Beginning in 2004, Ford dropped the old 4-cylinder Zetec engines in favor of Mazda's MZR design. This includes the 2.0 L Duratec 20 the 2.3 L Duratec 23 and the all new 2.5 L Duratec 25. Ford builds the engines for its own use in Chihuahua, Mexico; Dearborn, Michigan; Valencia, Spain; Laguna, Philippines; and Nanjing, China.
The Duratec 18 is a 1.8 L (110 CID; 1798 cc). Bore and stroke are a square 83 mm (3.3 in) × 83.1 mm (3.27 in × 3.27 in). It has an aluminum engine block with cast-in iron cylinder liners and an aluminum DOHC cylinder head. It uses SFI fuel injection, has 4 valves per cylinder and features
The Ford Essex V6 engine was a 90° V6 engine family built by Ford Motor Company at the Essex Engine Plant in Windsor, Ontario, Canada. Unlike the British Essex V6, the Canadian Essex used a 90° V configuration, in addition to having different displacements and valvetrains. With Ford's Essex Engine Plant idled as of November 2007, this engine was succeeded by the Ford Duratec 35.
The Canadian Essex is an overhead valve (OHV, or pushrod) design featuring aluminum heads, which reduced its weight considerably and made it a very powerful engine for its size. The engine was initially offered in only a 3.8-liter displacement, being used in a variety of subcompact through large cars, minivans, and some pickup trucks. A 4.2-liter version was introduced in the mid-1990s for use in the F-150 and Ford E-Series, later, the Freestar and Monterey. The 3.8 L V6 was replaced by a 3.9 L version in 2004, though changes were minimal. The Essex and the smaller Vulcan V6 were the last traditional overhead valve engines built by Ford.
The Canadian Essex's origins are somewhat controversial. A common, but erroneous, belief is that the Essex was based on the 5.0 L Windsor V8 engine, because they both have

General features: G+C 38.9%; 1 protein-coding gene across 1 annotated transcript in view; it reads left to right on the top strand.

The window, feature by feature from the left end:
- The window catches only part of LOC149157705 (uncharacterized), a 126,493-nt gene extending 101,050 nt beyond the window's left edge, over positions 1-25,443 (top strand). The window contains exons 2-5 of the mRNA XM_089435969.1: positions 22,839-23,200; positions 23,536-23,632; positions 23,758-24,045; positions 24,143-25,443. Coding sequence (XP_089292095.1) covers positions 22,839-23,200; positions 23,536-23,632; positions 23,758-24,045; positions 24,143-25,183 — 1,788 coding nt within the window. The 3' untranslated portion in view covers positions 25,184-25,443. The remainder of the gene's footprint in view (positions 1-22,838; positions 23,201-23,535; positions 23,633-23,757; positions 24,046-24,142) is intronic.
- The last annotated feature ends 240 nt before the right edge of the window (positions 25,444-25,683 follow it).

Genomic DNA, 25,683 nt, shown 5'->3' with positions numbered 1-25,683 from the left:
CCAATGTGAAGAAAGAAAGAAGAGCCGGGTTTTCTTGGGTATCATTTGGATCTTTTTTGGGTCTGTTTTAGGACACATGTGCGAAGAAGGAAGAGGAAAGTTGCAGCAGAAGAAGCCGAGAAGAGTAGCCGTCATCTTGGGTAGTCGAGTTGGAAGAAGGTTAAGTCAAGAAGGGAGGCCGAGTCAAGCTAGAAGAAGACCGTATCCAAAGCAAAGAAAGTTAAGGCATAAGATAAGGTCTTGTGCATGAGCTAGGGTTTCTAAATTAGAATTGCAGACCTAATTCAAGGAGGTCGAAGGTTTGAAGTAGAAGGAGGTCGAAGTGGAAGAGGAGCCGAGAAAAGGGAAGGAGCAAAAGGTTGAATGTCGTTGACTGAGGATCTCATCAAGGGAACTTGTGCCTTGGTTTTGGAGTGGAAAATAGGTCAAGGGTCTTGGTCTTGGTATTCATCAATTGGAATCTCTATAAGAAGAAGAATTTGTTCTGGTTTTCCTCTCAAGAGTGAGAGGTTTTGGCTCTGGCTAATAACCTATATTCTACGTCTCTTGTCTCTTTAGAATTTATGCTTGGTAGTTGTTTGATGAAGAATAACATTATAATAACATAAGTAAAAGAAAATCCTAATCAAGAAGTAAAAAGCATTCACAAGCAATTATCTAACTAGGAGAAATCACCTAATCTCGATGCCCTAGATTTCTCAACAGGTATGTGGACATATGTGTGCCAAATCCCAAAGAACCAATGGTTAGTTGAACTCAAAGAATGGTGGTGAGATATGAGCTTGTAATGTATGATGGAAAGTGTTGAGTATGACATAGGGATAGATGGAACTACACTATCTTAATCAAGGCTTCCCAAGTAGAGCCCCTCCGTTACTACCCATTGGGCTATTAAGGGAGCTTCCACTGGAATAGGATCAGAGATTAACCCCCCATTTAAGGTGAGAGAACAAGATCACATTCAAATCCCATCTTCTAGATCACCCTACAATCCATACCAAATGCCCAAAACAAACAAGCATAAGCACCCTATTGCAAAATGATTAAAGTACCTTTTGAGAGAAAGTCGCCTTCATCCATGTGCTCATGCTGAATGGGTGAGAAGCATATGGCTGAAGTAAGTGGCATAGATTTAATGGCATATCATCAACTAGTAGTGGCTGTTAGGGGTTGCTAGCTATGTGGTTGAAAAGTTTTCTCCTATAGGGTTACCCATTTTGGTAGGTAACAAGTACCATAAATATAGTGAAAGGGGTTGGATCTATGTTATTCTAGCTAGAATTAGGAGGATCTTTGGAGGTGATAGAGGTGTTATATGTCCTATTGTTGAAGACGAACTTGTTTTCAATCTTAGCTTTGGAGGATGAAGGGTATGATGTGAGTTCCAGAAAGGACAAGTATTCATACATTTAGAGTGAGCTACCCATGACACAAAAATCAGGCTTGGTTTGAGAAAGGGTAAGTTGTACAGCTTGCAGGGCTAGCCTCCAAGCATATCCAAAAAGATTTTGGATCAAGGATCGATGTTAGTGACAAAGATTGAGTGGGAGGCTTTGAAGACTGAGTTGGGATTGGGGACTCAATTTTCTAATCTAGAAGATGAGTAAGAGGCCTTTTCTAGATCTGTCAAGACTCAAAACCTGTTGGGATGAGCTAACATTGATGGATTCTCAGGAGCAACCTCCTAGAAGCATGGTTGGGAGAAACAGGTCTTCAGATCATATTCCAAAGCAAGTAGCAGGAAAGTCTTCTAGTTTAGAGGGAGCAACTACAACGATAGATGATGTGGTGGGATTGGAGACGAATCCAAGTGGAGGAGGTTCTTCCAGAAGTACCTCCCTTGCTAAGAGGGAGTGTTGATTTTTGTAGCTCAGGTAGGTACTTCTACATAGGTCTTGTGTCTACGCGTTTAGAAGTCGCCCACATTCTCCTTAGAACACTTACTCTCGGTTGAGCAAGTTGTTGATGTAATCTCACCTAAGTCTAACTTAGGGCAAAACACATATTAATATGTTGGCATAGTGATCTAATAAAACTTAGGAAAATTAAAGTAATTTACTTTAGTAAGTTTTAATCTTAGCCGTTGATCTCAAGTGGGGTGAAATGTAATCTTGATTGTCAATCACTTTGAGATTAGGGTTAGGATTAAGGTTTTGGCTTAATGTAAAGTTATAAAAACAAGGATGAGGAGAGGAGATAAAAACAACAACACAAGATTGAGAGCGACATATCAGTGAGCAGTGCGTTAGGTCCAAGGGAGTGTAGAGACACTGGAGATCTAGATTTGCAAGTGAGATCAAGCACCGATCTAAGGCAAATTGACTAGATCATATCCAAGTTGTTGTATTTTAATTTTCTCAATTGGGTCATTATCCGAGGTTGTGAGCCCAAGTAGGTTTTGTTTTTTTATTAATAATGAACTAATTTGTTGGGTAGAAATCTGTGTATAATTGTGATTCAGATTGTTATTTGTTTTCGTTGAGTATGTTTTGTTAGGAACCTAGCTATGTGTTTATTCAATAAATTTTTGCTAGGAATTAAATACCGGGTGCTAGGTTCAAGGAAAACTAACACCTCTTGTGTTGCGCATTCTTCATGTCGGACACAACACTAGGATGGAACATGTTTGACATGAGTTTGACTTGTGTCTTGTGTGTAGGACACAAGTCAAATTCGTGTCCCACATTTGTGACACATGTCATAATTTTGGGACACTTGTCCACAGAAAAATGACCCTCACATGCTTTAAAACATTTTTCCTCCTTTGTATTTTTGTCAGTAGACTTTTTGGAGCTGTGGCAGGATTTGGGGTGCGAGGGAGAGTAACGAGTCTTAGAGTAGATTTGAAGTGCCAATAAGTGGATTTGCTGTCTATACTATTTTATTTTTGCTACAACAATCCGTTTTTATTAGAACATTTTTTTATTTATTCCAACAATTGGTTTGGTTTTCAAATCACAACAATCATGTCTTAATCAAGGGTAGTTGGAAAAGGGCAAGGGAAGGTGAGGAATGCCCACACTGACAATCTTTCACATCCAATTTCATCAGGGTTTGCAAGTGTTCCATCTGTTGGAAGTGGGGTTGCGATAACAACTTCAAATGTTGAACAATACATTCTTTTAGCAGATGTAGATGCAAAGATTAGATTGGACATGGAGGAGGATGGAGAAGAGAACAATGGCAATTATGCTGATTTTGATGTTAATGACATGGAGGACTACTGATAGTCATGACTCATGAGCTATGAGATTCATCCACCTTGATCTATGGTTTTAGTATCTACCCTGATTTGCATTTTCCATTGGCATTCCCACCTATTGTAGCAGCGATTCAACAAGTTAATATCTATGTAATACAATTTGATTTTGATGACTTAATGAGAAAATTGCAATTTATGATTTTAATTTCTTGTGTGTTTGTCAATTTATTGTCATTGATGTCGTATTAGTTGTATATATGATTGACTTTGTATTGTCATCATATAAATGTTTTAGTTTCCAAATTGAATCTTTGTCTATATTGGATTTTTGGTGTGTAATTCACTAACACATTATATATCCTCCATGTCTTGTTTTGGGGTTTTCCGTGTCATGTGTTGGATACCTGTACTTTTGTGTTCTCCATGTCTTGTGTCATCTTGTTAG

Ford developed the MEL ("Mercury-Edsel-Lincoln") engine series as the replacement for the Lincoln Y-block V8 engine for use in large passenger car applications. These engines were produced in Lima, Ohio at Ford's Lima Engine plant. They were in turn replaced by the 385 series engines.
All MEL engines had wedge shaped combustion chambers formed between a flat head surface and an angle milled block deck (10 degrees off square with the bore axis), with the piston top determining the compression ratio and combustion chamber shape, similar to the Chevrolet Big-Block 348 combustion chamber, also introduced in 1958, and the later 409. Unlike the Chevrolet, which had staggered valves and scalloped or M shaped valve covers, the MEL valves were inline with shaft mounted rocker arms like the FE model Ford engines which were introduced at the same time. As with the previous generation V8's, an open runner intake manifold was used, requiring the use of a stamped steel lifter valley cover similar to that of the Pontiac V8 engines. Also, the intake manifold provided no exhaust crossover passage to warm the air/fuel mixture, relying solely on the heat riser mounted over the left exhaust manifold
The Ford FE engine is a Ford V8 engine used in vehicles sold in the North American market between 1958 and 1976. A related engine, the Ford FT engine, was used in medium and heavy trucks from 1964 through 1978. The FE filled the need for a relatively lightweight medium block engine between the small block Ford Y-block and the much heavier big block Lincoln Y-block. The FE joined these older V8s, and Ford's new V8s, the big block MEL and Super Duty engines, in forming a much larger family of V8 engines.